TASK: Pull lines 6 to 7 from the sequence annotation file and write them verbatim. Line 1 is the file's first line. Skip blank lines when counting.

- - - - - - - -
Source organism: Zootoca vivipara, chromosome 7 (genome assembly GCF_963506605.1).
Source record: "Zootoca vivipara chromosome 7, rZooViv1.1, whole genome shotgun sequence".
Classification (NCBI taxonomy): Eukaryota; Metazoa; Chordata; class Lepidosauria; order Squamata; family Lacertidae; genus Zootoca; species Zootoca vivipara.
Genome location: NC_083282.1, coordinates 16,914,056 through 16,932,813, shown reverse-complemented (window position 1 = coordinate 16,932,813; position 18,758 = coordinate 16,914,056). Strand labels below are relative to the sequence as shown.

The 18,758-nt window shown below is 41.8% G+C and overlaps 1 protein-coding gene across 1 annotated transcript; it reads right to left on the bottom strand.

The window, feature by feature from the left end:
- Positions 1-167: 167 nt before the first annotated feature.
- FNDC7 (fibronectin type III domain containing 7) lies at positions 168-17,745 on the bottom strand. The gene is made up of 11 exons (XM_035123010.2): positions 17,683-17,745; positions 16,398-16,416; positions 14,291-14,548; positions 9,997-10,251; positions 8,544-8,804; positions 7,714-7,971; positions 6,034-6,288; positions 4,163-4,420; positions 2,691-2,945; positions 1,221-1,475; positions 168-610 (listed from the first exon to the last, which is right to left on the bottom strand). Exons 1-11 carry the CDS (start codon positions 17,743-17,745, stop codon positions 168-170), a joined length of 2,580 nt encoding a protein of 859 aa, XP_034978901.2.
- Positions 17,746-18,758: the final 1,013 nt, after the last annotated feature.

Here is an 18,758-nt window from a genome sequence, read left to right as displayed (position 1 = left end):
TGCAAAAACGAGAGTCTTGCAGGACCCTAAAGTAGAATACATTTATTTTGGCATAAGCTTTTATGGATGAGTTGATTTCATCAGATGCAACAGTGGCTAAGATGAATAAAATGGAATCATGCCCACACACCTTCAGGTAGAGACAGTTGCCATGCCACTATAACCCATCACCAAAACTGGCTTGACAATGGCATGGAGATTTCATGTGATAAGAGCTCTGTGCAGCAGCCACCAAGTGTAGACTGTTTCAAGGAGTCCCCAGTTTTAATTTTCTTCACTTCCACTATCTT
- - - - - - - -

The window, feature by feature from the left end:
- Positions 1-167: 167 nt before the first annotated feature.